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Old 04-20-2016, 08:10 AM   #31
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I have had the trillium without the front bunk for a while now, I wanted to say that I have noticed a sag in the hinge side of the door while it sits unsupported. I remember reading that the front furniture was not structurally necessary, I would like to report that to a degree it is... The pressure down on the walls causes the middle of the floor to want to bow up. like a W... The front bunk adds stiffness from the curb side wall out to a space over the frame.

I like the idea of an open floor plan, even thinking about building modules to fit in that space depending on the planed use of the trailer on a particular trip. As it is, I think that a triangle or equivalent is necessary at least on curb side.
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Old 04-20-2016, 08:13 AM   #32
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I am currently slowly shaping that wall and corner back to how it would like to be or possibly a little past that point. It is very interesting how mailable the fiberglass is as long as you move slowly. One turn on the jack, one shim, let it sit for a few days, one turn, one shim, ect...
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Old 04-20-2016, 08:41 AM   #33
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I have been one of those who have said that the front furniture is not structural. Clearly I have been mistaken. Though I have seen the sag you are describing, in trailers that had an intact gaucho.

I get jacking up the front corner slowly. What I am interested in is how do you plan to stabilize it in place?
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Old 04-20-2016, 09:37 AM   #34
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my thought is that the front furniture is designed to make a stiff wall fiberglassed to the side wall and to the floor, however because of the opening where the toilet is stored that stiffness eventually sags... the reason I have seen it so pronounced is also because I do not have the body and frame bolted together... allowing the centre of the floor to bow up (this pressure would always exist, it is just more obvious)

So all of the original furniture set ups I have seen has had a box, bunk or seat in the front corners... they are fiberglassed to the wall and the floor pan... I noticed pulling mine out that the connections to the wall from the front bunk were more substantial than the glassing that attaches the kitchen or the non-door side of the closet

As I have built already a fiberglass rib along the hinge side wall I am debating weather this box should be fiberglassd in or if it should just be bolted

essentially the curb side wall front of the door is cantilever over the frame by the interior furniture... I have removed the triangulation or brace that supports that cantilever
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Old 04-20-2016, 09:47 AM   #35
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one of the main things holding me back besides the weather is deciding what the front door side corner should do...

I am unsure of a toilet adding to the space because I plan on using the trailer as semi-permanent home base...(would rather have a separate "bathroom") but when travelling a toilet would be so nice

one of my mock ups I built was a front dinette/office... I liked that set-up so much but it definitely made the space feel cramped

If I made more of an office, the door side could be shelves or a cabinet that the desk could fold down from, I think this would help alleviate the cramped feeling but would largely sacrifice the partner/guest space that a dinette would have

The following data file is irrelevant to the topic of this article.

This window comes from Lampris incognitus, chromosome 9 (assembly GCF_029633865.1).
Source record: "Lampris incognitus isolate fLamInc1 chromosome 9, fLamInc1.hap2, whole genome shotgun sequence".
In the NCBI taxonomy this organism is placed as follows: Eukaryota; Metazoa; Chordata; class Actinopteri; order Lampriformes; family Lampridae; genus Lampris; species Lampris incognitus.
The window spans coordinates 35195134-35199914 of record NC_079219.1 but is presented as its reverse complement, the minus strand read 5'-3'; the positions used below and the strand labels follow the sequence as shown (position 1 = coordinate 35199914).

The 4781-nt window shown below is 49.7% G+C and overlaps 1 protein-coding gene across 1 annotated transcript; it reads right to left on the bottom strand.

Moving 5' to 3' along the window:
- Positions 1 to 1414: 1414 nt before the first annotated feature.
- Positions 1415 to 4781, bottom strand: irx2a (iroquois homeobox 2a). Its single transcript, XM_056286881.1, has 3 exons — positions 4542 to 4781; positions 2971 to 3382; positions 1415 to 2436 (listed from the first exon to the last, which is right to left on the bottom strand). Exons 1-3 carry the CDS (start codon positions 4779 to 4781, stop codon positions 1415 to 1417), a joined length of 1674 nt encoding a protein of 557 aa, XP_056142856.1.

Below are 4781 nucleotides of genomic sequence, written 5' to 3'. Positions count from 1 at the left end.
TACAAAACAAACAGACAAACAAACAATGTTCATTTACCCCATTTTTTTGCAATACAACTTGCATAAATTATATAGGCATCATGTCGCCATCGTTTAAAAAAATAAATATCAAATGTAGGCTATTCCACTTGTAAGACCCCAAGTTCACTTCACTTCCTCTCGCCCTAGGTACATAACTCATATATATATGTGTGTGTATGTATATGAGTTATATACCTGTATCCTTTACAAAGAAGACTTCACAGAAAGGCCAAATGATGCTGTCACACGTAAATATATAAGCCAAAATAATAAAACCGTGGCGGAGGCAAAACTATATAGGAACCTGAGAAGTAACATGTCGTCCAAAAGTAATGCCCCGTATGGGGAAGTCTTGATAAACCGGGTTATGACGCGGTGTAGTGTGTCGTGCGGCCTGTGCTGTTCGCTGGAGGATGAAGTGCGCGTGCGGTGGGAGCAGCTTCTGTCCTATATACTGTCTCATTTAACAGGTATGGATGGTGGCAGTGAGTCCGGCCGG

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Old 04-20-2016, 09:48 AM   #36
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Dave, I know your pretty vanilla OE, but I appreciate your experience and knowledge greatly
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Old 04-20-2016, 03:10 PM   #37
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Dave, I know your pretty vanilla OE, but I appreciate your experience and knowledge greatly
No idea what vanilla OE means, but I do try to help. I have thought of a front desk arraignment for a front dinette trailer. Put the seat in front of the fridge, fold out extensions to the table to make it triply wide, printer under the desk top. At least that is the general idea. I could see how a proper desk chair would be awkward, but there are kneeling fold up ergonomic chairs that might work. See attached.

I would love, one day, to have a front dinette Trillium 4500, but that will have to wait.
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Old 04-20-2016, 06:26 PM   #38
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I'll agree that the front gaucho wall is a stiffener of sorts. The original potty cut-out has its edge and a cupped stiffener right over the frame. I kept that part intact when doing the front dinette, but you could see where it had sagged over time. I hope that it has found its happy place and won't sag further! I did jack up the front corners of the shell while I worked inside, and forced resin and mat into the voids here and at the kitchen corner. Click image for larger version

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Old 04-20-2016, 06:39 PM   #39
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The pic above shows just the top chord cut out. I can't see where it would be much support vertically, just laterally, to stop spread. ( that could be a significant load as the two end 'flags' try to rotate outward over the frame fulcrum. )

Anyway, that's all I hacked out. I hope it works!


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Old 04-22-2016, 09:52 PM   #40
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Vanilla as in simple, unaltered, true to form (I think a linux term I have borrowed)
OE as in original equipment (car talk)

I have learned far more lately by not doing than I have by doing. I have learned a great appreciation for the factory build and intent of these trilliums. The advice I have gleaned from your posts have lead me to slow down and appreciate rather than brazenly assume.